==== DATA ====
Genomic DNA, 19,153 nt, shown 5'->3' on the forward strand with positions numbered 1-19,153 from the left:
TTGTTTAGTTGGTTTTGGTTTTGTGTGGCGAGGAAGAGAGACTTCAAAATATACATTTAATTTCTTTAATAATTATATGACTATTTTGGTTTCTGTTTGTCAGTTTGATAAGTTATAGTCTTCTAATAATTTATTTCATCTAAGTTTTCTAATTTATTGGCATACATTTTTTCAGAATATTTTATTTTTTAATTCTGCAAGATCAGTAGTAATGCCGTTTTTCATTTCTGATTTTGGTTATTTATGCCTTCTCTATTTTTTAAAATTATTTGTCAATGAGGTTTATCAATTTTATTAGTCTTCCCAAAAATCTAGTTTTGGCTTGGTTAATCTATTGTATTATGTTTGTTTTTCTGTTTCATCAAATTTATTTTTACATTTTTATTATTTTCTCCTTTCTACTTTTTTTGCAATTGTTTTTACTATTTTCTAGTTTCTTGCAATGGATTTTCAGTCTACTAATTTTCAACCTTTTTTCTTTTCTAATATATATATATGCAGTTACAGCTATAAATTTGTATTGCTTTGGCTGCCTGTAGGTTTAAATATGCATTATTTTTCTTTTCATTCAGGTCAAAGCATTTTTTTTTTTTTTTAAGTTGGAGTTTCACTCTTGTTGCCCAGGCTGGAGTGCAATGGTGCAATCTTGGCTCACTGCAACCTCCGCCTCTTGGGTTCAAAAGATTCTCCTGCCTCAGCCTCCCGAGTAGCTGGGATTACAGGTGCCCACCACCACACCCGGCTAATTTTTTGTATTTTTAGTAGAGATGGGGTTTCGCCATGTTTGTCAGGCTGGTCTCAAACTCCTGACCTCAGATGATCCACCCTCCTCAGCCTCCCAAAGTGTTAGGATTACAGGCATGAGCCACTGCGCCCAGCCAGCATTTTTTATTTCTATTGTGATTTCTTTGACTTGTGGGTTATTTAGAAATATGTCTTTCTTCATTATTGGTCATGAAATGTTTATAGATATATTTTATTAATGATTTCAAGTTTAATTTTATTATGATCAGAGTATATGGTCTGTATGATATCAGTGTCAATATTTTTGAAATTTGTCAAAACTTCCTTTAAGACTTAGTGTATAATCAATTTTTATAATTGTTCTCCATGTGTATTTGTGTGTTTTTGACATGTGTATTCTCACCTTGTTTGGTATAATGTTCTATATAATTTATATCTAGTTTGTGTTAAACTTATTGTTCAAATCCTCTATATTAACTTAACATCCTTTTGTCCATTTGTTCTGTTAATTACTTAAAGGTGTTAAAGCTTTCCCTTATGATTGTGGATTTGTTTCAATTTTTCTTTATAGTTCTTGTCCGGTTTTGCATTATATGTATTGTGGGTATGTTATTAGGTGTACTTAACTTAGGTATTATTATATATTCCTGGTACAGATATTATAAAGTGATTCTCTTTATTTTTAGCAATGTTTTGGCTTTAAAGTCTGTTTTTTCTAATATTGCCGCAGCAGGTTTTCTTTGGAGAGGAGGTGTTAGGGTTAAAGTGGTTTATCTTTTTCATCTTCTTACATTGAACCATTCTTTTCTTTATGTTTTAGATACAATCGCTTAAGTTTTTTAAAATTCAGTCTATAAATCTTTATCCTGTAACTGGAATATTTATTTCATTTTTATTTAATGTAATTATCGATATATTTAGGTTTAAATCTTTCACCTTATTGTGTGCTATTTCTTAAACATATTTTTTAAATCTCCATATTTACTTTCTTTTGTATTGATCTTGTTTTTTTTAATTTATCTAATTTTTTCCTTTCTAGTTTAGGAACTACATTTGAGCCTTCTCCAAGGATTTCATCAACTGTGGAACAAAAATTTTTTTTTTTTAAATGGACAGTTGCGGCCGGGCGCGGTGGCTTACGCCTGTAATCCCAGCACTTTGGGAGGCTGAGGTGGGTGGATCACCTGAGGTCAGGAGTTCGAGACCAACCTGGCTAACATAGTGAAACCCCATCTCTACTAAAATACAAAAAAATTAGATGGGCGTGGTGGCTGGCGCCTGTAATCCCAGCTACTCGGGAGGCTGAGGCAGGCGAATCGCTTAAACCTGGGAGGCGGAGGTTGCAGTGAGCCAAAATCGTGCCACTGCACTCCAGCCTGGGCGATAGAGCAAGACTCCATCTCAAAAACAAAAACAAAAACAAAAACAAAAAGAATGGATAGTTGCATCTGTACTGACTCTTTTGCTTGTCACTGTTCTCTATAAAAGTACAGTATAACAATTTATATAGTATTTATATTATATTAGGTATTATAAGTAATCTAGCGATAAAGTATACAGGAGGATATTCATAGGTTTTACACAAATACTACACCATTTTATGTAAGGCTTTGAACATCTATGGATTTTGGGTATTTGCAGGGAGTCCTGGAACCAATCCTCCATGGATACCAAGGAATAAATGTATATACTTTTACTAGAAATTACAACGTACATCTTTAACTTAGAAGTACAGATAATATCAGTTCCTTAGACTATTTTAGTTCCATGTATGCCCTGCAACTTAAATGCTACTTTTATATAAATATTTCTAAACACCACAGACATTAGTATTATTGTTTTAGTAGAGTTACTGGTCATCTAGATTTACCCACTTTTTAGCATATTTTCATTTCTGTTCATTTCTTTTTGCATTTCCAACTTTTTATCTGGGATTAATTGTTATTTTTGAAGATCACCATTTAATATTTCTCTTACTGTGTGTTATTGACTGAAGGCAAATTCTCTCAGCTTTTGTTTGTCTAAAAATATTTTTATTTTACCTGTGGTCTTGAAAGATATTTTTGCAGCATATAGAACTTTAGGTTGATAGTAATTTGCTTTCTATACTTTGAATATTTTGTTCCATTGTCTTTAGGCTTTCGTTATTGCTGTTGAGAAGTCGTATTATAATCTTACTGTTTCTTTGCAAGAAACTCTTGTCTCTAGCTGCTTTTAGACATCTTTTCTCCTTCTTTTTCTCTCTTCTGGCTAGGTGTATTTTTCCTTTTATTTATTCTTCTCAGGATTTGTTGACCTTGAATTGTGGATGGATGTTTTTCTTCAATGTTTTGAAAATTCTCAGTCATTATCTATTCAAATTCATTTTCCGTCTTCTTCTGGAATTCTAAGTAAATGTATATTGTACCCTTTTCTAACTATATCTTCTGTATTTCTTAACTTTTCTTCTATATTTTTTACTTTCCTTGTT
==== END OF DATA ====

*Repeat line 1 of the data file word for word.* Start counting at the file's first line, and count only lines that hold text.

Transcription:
Genomic DNA, 19,153 nt, shown 5'->3' on the forward strand with positions numbered 1-19,153 from the left: